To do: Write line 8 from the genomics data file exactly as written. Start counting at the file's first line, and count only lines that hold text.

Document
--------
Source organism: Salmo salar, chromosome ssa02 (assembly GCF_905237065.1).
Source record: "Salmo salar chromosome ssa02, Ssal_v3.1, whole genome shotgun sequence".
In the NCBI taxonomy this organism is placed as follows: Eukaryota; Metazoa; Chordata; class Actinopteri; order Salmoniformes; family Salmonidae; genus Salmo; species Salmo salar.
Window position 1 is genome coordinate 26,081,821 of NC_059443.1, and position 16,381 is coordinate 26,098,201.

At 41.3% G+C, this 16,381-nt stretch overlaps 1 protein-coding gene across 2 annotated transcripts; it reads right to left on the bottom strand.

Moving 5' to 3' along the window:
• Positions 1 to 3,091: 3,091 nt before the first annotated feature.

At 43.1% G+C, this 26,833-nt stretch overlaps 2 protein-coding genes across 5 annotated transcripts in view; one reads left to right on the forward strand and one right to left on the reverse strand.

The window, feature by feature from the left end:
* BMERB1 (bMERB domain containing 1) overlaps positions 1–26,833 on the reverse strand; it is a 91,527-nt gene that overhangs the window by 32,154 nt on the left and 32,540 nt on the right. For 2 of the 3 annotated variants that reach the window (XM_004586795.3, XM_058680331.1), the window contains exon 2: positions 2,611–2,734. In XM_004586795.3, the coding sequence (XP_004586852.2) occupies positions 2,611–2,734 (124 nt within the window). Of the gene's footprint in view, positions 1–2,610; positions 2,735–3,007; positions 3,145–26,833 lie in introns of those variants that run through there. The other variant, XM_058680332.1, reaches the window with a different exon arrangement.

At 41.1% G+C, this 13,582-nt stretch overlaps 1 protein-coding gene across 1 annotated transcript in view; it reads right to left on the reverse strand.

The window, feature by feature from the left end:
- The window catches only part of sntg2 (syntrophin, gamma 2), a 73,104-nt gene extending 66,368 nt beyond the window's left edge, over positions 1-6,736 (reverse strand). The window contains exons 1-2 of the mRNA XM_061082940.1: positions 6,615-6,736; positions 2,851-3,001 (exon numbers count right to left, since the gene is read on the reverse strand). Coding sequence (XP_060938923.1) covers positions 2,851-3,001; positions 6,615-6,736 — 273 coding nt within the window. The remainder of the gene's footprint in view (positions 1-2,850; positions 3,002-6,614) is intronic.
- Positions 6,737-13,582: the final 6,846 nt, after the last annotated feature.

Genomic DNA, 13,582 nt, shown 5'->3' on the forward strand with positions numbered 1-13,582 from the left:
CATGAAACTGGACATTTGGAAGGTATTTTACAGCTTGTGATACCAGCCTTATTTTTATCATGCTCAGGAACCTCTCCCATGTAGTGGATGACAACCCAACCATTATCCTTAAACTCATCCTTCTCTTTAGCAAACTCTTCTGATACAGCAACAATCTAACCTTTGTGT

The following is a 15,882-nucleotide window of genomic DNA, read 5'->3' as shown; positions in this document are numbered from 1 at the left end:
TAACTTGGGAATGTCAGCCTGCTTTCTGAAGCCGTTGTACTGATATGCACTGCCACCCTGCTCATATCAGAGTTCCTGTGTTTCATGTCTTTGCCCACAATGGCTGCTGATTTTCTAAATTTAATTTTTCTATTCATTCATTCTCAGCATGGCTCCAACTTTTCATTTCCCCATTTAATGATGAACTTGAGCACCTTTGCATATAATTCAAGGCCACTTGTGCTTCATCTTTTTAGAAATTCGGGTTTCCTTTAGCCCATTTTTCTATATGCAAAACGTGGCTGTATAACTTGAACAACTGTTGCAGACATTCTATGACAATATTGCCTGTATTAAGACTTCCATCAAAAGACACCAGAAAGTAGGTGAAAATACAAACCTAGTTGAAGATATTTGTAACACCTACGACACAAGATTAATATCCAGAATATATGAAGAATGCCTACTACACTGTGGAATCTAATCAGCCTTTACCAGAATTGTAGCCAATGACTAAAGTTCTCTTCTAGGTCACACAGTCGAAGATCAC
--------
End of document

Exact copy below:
At 43.1% G+C, this 26,833-nt stretch overlaps 2 protein-coding genes across 5 annotated transcripts in view; one reads left to right on the forward strand and one right to left on the reverse strand.